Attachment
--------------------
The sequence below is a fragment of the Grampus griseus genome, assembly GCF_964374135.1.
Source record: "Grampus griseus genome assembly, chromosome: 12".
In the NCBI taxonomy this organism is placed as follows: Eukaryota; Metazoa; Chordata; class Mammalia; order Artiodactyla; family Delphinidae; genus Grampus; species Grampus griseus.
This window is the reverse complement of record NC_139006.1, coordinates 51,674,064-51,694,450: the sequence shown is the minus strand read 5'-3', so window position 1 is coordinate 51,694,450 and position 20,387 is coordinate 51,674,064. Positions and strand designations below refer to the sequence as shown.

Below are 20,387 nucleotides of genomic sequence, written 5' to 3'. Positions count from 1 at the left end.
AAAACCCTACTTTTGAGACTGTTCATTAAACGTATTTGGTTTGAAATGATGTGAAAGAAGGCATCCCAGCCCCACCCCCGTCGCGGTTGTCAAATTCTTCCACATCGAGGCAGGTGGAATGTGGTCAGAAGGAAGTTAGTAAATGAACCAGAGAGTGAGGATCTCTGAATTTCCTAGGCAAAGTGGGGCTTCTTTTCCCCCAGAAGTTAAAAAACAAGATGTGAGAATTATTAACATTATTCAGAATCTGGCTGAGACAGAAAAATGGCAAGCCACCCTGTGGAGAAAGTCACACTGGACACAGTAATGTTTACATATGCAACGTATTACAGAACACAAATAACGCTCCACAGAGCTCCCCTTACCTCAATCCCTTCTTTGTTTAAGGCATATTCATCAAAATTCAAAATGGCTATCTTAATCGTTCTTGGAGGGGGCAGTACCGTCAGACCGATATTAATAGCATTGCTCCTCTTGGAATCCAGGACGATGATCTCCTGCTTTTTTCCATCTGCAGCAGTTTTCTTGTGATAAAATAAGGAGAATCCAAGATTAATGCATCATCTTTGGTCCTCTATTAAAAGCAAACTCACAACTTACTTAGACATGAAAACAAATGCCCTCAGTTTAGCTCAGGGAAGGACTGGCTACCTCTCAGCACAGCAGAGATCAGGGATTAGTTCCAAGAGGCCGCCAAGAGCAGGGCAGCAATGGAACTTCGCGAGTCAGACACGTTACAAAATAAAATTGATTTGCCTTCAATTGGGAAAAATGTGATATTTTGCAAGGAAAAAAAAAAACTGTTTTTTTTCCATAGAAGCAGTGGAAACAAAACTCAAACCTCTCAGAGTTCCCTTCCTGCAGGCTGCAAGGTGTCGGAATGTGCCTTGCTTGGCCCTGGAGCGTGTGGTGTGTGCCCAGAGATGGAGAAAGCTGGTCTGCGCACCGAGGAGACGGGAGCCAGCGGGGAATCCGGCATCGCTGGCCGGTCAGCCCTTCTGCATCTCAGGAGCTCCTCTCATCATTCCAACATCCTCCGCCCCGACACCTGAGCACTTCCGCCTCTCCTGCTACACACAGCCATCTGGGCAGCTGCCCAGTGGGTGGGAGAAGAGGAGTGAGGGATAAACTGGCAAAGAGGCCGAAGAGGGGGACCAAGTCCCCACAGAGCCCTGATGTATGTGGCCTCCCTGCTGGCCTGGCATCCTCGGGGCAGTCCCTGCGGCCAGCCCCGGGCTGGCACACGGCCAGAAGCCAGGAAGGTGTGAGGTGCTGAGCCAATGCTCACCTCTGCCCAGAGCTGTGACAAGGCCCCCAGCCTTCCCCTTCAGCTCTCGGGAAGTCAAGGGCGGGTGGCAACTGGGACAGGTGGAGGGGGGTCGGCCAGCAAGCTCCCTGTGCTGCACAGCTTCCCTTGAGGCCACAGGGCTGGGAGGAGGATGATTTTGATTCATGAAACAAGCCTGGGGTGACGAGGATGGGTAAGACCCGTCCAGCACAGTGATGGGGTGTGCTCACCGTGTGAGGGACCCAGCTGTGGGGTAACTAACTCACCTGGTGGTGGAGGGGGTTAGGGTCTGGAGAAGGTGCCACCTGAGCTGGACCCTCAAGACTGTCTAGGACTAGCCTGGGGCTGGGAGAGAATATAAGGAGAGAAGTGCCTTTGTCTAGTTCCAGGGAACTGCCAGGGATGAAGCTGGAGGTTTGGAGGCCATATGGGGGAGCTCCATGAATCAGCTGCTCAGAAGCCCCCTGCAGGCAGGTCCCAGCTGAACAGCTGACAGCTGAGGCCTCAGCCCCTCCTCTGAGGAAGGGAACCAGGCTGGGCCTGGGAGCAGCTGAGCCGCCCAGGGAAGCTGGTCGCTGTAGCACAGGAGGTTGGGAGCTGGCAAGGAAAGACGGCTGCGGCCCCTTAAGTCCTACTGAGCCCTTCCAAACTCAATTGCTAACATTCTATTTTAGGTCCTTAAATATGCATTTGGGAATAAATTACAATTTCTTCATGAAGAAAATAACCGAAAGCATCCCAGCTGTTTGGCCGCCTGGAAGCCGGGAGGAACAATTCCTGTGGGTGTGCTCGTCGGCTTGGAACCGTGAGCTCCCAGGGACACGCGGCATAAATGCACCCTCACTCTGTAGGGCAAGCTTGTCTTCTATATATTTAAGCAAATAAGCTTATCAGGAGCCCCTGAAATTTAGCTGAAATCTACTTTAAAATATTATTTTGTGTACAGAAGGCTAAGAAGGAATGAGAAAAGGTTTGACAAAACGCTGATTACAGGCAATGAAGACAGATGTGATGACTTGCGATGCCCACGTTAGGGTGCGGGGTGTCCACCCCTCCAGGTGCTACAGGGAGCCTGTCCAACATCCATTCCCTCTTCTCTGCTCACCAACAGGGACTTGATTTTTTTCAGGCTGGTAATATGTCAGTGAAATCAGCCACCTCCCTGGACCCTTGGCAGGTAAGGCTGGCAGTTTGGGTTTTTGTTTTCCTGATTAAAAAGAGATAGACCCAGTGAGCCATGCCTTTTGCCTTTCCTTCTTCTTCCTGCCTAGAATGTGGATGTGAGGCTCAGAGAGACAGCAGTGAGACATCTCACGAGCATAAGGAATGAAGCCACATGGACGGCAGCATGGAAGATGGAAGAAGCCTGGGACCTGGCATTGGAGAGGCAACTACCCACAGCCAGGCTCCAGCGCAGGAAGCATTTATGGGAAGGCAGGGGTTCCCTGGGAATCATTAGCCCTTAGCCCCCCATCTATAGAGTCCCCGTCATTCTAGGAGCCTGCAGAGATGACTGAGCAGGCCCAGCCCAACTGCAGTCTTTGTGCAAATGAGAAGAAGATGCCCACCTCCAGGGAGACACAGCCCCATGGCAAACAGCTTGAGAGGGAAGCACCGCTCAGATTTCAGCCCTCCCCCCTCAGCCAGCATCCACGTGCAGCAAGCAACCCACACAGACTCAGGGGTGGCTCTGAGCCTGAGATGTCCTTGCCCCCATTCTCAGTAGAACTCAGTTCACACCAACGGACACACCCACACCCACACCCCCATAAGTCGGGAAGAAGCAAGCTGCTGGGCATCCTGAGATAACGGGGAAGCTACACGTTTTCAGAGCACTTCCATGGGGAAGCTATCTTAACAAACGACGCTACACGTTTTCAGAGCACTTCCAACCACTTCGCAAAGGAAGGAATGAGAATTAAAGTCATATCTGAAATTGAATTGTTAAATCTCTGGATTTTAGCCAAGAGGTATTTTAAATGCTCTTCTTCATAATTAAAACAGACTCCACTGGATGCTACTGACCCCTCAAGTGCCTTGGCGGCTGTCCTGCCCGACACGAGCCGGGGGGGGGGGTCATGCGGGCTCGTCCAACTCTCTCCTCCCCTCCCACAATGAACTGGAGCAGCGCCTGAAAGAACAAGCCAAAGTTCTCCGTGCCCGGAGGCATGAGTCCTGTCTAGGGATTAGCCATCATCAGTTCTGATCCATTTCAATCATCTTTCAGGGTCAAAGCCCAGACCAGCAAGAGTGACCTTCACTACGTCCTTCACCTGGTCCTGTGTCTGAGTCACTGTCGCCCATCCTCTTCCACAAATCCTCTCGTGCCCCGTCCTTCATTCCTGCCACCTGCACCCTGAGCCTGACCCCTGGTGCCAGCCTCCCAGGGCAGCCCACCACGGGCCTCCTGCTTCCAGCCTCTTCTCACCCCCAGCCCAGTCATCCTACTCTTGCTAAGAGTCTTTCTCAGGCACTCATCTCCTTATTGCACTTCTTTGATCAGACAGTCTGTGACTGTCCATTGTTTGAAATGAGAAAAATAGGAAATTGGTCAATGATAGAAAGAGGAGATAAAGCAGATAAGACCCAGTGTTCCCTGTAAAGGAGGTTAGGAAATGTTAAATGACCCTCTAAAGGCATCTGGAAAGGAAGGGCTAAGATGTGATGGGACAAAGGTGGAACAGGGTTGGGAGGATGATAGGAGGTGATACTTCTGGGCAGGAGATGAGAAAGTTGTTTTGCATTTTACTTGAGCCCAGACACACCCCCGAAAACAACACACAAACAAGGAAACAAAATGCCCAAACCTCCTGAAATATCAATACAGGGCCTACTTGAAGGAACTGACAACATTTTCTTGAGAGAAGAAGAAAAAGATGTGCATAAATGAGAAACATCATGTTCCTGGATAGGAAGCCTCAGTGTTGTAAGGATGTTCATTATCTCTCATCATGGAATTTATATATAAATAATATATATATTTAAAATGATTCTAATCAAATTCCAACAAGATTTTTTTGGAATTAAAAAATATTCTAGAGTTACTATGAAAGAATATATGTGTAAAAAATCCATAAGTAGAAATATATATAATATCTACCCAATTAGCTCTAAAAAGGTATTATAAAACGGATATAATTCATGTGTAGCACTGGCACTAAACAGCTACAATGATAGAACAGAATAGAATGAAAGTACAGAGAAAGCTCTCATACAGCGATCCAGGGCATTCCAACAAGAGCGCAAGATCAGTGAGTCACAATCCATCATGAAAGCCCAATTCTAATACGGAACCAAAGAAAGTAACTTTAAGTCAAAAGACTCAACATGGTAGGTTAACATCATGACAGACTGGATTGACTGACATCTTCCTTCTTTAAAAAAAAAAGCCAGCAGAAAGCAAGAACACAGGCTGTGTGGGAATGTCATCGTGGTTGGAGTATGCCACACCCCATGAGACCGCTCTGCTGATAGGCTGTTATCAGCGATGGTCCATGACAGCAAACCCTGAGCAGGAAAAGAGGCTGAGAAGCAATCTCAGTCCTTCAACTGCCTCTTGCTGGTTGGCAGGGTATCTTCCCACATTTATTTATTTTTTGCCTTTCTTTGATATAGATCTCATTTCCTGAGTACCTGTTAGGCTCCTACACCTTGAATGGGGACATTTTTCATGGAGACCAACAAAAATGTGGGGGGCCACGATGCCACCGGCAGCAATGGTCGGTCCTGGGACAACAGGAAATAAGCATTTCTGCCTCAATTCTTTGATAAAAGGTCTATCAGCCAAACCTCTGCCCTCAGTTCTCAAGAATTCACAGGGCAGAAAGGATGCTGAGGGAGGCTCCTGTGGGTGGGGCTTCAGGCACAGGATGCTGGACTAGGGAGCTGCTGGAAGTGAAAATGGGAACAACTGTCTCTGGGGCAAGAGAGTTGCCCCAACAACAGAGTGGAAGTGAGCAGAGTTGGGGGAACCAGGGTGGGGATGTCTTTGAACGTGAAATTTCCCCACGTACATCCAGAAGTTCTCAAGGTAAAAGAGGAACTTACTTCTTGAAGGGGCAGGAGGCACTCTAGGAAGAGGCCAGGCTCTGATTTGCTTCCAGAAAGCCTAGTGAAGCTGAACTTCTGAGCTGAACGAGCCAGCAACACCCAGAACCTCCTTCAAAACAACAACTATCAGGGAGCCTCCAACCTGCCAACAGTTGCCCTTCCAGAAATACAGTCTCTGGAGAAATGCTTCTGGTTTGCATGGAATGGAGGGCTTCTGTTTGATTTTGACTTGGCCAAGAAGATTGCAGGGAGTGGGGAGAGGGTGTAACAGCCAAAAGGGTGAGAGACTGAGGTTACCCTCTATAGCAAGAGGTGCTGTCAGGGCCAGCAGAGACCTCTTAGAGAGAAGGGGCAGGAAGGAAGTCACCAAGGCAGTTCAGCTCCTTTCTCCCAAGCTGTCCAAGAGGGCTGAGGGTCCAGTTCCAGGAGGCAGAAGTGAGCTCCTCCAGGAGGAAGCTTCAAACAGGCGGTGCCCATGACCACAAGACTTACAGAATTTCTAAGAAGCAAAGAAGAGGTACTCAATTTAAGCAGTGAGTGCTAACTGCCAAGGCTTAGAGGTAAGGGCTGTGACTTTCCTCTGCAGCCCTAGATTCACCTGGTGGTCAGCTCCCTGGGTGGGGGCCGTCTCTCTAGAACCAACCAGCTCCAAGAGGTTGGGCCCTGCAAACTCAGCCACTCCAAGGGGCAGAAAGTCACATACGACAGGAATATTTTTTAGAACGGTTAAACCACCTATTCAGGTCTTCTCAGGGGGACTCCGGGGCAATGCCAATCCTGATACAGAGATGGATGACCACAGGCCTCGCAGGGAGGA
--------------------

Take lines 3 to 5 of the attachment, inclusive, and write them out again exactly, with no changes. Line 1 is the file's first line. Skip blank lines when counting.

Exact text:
In the NCBI taxonomy this organism is placed as follows: Eukaryota; Metazoa; Chordata; class Mammalia; order Artiodactyla; family Delphinidae; genus Grampus; species Grampus griseus.
This window is the reverse complement of record NC_139006.1, coordinates 51,674,064-51,694,450: the sequence shown is the minus strand read 5'-3', so window position 1 is coordinate 51,694,450 and position 20,387 is coordinate 51,674,064. Positions and strand designations below refer to the sequence as shown.

Below are 20,387 nucleotides of genomic sequence, written 5' to 3'. Positions count from 1 at the left end.